April 6, 20129:56 AM MST

For Many, The American Dream Seems Unattainable



The disappointing March 2012 jobs numbers remind us that the USeconomy continues to struggle.


The Bureau of Labor Statistics reports that only 120,000 jobs were created last month, and thousands of discouraged workers have simply dropped out of the labor force. Fewer Americans are working today than were employed in 2000 even as our population has grown by 30 million people. According to the Gallup organization, nearly 1 out of 5 Americans is either unemployed or working part time while desiring full time employment.


In 2011 the economy expanded by an extremely weak 1.7%, and will be lucky to grow at a 2% pace this year. Gas now averages $4 a gallon, and could reach $5 by the summer. The real inflation rate, as measured by the EPI (Everyday Price Index), stands close to 8%. New home sales are at historical lows. Millions of Americans have seen their net worth shrink

as housing prices have declined. A Wall Street Journal article described this recovery as the weakest on record, including the years directly following the depths of the Depression.


Most recessions since the end of WWII have been relatively short, lasting 6-12 months. As a result, their long term effects on society and the economy have been minimal.


Unfortunately, this current contraction has been so deep and so long-lasting that its impact is being felt throughout American society.


The economy has become a drag on population growth. Starting in 2009, the US population has grown by only 0.7% a year, down from annual increases of around % in previous years. This is the lowest rate of increase since the Great Depression. The US fertility rate is declining as well. That measure now stands at 1.9 children per female ages 18-64, below the replacement rate of 2.1.


When a country’s fertility rate stays significantly below replacement levels its population eventually shrinks. America seems to be following in the footsteps of Italy, Spain, Portugal, Ireland and other low-birth countries who must increasingly depend on imported often poorly- skilled labor to keep their societies functioning. A shrinking population base also means there are fewer younger workers to contribute to America’s already burgeoning safety net, including Social Security and Medicare.


Population Reference Bureau demographer Carl Haub linked these demographic changes to the weak economy. He stated that ”Almost anybody who observes these things over the years can say this is almost all recession-related."


The reasons for such declines can be traced to the changing life choices the nation’s younger people are making as they adjust to difficult economic conditions. Quite simply, the Great Recession has made it difficult for many young Americans to get married, buy a home, and raise families.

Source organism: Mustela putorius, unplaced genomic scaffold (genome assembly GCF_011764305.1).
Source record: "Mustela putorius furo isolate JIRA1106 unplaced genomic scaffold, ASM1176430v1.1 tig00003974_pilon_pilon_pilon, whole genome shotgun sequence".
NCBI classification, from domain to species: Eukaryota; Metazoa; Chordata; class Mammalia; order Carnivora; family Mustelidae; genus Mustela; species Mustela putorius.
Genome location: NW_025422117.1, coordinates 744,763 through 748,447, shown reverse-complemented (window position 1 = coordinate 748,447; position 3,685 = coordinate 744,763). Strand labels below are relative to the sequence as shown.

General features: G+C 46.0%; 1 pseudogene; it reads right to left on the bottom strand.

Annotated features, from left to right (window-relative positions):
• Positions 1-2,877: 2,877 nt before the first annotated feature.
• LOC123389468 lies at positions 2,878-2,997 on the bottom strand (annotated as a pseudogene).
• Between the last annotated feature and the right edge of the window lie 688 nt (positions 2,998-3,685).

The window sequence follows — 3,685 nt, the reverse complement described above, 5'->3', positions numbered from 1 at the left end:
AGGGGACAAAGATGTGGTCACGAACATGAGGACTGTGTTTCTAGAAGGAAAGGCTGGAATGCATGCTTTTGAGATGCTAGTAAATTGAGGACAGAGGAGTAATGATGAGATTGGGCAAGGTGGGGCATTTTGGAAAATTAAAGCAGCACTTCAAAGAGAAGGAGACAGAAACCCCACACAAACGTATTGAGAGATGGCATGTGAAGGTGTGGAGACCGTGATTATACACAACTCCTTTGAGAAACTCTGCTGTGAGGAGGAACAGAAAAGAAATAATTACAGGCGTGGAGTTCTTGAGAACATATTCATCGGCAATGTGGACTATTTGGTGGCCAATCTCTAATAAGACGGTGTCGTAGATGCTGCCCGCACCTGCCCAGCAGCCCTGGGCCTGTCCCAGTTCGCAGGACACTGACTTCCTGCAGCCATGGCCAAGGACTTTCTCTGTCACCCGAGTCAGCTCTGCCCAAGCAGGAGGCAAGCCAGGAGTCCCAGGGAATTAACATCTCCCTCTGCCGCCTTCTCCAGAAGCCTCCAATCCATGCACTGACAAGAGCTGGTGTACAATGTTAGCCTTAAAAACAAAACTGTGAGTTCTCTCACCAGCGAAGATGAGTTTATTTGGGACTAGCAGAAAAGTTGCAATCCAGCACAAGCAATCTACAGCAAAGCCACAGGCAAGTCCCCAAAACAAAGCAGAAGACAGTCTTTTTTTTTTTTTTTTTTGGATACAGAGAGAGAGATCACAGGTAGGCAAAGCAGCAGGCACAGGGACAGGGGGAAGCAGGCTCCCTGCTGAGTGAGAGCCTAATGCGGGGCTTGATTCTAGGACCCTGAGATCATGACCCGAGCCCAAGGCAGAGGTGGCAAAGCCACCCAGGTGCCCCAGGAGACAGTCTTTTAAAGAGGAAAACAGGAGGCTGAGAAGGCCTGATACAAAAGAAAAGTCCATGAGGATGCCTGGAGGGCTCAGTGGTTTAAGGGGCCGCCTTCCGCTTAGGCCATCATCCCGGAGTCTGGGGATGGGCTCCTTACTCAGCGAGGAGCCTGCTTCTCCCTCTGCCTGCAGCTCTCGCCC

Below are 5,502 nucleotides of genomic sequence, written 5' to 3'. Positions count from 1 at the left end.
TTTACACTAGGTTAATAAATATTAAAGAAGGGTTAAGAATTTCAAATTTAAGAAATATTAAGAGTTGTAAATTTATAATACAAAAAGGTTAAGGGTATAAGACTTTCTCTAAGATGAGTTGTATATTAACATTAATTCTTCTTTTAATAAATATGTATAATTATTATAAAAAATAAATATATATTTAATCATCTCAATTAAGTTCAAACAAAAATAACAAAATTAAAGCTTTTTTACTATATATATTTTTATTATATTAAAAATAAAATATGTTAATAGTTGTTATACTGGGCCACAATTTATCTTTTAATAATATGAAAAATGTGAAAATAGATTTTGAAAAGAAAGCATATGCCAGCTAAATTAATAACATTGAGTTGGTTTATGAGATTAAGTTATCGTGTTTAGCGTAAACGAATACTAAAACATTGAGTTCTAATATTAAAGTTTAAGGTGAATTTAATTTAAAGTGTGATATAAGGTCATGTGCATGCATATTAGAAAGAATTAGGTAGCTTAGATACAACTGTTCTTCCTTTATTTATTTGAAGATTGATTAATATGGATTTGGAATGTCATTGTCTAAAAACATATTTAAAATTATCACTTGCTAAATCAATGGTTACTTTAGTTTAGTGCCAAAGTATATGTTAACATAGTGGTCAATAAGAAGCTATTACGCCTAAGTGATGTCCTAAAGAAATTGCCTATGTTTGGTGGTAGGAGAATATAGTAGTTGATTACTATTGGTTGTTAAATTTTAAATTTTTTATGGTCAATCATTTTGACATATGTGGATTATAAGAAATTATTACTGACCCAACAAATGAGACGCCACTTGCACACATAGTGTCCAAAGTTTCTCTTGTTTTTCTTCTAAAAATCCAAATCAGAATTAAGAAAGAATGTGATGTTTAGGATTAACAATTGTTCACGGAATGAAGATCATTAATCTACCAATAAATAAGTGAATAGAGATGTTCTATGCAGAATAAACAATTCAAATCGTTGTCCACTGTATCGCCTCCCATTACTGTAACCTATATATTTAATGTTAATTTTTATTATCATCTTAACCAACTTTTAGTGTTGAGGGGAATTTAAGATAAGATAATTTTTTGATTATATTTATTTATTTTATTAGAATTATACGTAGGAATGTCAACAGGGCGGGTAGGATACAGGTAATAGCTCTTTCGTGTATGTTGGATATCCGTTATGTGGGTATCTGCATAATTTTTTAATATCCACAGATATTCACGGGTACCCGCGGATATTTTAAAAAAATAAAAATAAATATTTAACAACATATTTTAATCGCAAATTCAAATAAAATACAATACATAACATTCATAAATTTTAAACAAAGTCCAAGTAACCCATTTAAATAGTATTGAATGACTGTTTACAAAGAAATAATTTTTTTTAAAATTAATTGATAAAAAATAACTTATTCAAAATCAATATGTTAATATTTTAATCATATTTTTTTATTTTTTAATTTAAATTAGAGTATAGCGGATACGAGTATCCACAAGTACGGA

According to the Gallup organization, as of the end of 2011 44% of 18-to-29-year-olds classified as part of the labor force were unemployed or underemployed. The census bureau said that between 2008 and 2010 householders under age 25 saw their median income fall by 13 percent after adjusting for inflation. The 25-to-29 group’s income fell five percent during the same period.


Poor job prospects are forcing many under the age of 30 to postpone marriage.. 64% of men aged 25 to 29 were still single in 2011, up from 59 percent in 2008. Women in the never-married group grew from 45% to 50% in that same short period. Overall, marriages dropped 5% between 2009 and 2010.


The weak economy also has made it difficult for the younger generation to afford homes. Among the 30-34 age group, home ownership has dropped below 50% for the first time in recent memory. It is also forcing many to abandon the dream of a house in the suburbs and staying put in crowded urban areas.


Burdened by college loans, young people are having difficulty getting their lives started. For the first time, Americans owe more in student debt than they do in credit-card debt. Two-thirds of college graduates carry some debt at commencement. The Class of 2010 graduates owed on average $25,250, up 5 percent from the previous year. As a result, Americans now owe the Federal and private lenders nearly $1 trillion.


Worse, our often unemployed or underemployed graduates are struggling to repay these loans. Two-year default rates on all student loans hit 8.8 percent for those starting repayment in 2009, with 15 percent defaulting at for-profit institutions.


Young workers who default on such loans will be saddled with poor credit ratings that will reduce their chances of getting a home mortgage later on. This is bad news for boomers who were hoping to sell their homes, pocket the income, and retire. They might have to wait some time before the new generation of prospective home buyers can actually afford a new home.


Americans assume the “pursuit of happiness” is an unalienable right. Many include in their definition of happiness the opportunity to marry, raise children, and eventually own property. Unfortunately, this weak economy is preventing many Americans from participating in the American Dream.


In order to insure Americans’ opportunity to pursue their happiness, the US must first and foremost get its economy in order. But that will only happen when the country’s leaders discard the fanciful notion that US economy is now undergoing a significant recovery.


A whopping 66% of Americans think the US is still in the throes of a recession. Perhaps the country’s leaders should ask them why.



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